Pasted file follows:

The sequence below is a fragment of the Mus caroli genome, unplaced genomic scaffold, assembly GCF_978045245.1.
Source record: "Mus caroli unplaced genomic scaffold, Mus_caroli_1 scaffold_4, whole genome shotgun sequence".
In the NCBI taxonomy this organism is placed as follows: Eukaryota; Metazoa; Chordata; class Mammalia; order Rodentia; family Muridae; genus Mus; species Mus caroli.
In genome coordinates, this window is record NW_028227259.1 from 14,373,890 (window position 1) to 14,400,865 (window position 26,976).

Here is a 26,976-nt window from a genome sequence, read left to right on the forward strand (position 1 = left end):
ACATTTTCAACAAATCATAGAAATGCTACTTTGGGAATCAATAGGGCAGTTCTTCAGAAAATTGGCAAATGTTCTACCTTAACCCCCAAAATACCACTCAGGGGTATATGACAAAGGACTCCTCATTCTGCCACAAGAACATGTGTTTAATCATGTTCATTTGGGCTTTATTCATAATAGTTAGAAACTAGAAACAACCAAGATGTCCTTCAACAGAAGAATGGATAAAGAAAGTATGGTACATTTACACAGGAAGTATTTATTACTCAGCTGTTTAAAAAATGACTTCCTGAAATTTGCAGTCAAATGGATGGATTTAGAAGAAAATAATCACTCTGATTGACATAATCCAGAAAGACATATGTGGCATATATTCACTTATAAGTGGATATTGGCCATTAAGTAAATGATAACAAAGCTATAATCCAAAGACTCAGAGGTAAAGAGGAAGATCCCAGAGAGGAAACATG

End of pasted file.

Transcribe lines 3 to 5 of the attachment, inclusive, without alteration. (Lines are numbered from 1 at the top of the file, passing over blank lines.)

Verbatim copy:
In the NCBI taxonomy this organism is placed as follows: Eukaryota; Metazoa; Chordata; class Mammalia; order Rodentia; family Muridae; genus Mus; species Mus caroli.
In genome coordinates, this window is record NW_028227259.1 from 14,373,890 (window position 1) to 14,400,865 (window position 26,976).

Here is a 26,976-nt window from a genome sequence, read left to right on the forward strand (position 1 = left end):